This being said, for all the trials and tribulations that one might have to go through in a leadership position, there are usually many benefits as well. This is certainly the case in high school sports. Becoming a team captain for your high school sports team can be a fulfilling experience that offers many professional and personal benefits. Read on to find out more about how you can set a model for leadership as a sports captain.
Introduction to Leadership in Sports
Every sport is different in the amount of teamwork it requires, but even more individual sports teams (like wrestling and tennis) train together and have a certain team dynamic. Whether it is an individualized or a team sport, all sports can benefit from having a student leader, and so high school sports teams usually have a student captain.
Many high school sports teams have a captain in addition to a professional coach because student athletes might have a better rapport with their teammates than an adult coach. Although a coach might be able to relate to students more than a teacher or another authority figure, there is no question that student captains will obviously have more common ground with other students.
For students who are chosen to be captains, taking on a leadership position can also be helpful for college applications—admissions committees want to see students who are able to take on responsibility and work well with others. For more information about taking on leadership roles, check out this CollegeVine blog post.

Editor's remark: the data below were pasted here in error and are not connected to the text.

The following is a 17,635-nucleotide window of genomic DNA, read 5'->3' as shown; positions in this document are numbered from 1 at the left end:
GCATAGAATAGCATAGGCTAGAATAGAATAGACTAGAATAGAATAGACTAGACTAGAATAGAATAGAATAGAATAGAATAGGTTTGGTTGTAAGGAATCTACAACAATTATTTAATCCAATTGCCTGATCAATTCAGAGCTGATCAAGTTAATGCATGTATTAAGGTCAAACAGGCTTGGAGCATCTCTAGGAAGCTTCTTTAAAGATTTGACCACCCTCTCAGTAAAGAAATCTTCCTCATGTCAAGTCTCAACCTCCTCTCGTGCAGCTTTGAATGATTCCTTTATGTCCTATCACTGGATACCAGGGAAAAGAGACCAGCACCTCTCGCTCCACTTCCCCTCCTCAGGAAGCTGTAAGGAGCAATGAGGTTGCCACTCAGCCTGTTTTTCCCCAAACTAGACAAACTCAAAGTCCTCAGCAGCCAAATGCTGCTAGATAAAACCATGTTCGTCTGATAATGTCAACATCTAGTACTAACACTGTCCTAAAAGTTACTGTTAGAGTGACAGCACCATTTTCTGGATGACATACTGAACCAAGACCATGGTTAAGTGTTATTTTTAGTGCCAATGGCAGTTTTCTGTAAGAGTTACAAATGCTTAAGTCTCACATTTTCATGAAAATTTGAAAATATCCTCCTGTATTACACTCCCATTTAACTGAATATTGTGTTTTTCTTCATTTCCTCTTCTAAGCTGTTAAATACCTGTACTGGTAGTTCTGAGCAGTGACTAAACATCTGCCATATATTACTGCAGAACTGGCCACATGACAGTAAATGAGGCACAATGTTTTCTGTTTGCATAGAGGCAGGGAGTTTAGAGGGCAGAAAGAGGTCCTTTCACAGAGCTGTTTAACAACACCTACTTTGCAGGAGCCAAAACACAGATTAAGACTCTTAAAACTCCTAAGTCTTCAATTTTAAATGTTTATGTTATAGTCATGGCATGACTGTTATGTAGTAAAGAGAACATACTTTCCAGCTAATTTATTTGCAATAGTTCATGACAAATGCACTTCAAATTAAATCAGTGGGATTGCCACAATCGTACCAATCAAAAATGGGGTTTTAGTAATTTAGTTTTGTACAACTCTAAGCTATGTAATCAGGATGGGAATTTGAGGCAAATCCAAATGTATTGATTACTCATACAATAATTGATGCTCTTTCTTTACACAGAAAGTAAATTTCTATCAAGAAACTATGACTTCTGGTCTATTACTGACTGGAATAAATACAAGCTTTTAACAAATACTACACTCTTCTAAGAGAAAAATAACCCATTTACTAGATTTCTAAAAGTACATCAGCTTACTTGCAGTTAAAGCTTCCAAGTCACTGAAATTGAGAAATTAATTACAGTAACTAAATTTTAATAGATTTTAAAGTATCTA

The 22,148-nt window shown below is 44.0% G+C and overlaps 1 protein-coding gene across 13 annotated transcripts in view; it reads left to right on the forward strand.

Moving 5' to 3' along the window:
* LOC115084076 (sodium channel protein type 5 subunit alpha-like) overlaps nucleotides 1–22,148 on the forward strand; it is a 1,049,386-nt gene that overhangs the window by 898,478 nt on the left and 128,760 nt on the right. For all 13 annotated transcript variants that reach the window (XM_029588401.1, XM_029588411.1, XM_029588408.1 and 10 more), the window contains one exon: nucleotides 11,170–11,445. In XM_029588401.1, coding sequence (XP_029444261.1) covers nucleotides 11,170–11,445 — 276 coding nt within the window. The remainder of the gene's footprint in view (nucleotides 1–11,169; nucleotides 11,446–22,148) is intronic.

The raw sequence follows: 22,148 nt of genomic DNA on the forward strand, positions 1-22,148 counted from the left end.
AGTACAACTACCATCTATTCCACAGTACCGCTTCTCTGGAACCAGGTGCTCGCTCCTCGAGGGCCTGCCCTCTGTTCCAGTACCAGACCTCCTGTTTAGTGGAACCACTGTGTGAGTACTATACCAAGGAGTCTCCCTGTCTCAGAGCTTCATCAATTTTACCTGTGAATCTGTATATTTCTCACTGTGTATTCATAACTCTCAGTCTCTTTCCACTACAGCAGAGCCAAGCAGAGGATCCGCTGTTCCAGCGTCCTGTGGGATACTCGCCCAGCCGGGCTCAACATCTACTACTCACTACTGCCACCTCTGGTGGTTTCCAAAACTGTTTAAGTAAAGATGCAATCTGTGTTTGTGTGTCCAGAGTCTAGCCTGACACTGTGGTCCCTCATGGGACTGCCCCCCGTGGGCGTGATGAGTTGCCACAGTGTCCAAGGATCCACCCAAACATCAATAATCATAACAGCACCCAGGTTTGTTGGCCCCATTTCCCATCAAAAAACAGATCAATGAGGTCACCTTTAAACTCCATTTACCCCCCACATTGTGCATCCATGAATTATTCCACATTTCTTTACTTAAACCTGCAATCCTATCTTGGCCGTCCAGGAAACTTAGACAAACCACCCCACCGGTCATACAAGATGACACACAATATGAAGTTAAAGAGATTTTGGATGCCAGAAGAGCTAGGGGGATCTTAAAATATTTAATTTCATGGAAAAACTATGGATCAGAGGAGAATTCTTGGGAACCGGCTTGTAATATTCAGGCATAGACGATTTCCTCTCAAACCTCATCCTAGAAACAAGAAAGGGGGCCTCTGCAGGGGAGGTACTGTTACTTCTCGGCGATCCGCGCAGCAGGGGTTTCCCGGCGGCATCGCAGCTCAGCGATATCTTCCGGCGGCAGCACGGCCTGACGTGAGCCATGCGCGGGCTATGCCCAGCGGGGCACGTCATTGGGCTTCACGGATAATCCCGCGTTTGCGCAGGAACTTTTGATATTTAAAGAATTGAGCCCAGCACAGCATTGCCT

Becoming Captain of Your Sports Team
Typically, the process of becoming captain of your high school sports team will vary from school to school. Usually, the process will depend upon some combination of the opinion of your peers and the opinion of your coaches. For example, the team might have a vote to determine candidates, and the coach might make the final designation. For clarification of your specific school and team’s procedures, you should ask your coach.
If you’re seeking out a leadership position on your team, it is in your best interest to make sure you are well-respected and well-liked by your team members. Show up to events on time and make an effort to engage with all members of the team (not just the members who might happen to be your friends). Offer to help others on your team out, and be sure that you’re not a show-off or a ball hog.
You should also make sure that you are an experienced and solid performer in your sport—although this doesn’t necessarily mean you need to be the very top player on the team.
In addition, it will be helpful if you display dedication and visibly work hard towards team goals. If the team is looking to improve its strategy, you should be helping to make these changes. If there are conflicts within your team that need to get resolved, get involved and help your team members talk it out. You should also be trustworthy and work well with your coach—if you do end up becoming captain, you’ll be working hard alongside him or her, so you want to demonstrate that you can handle the responsibility and helpful to both your team members and your coach.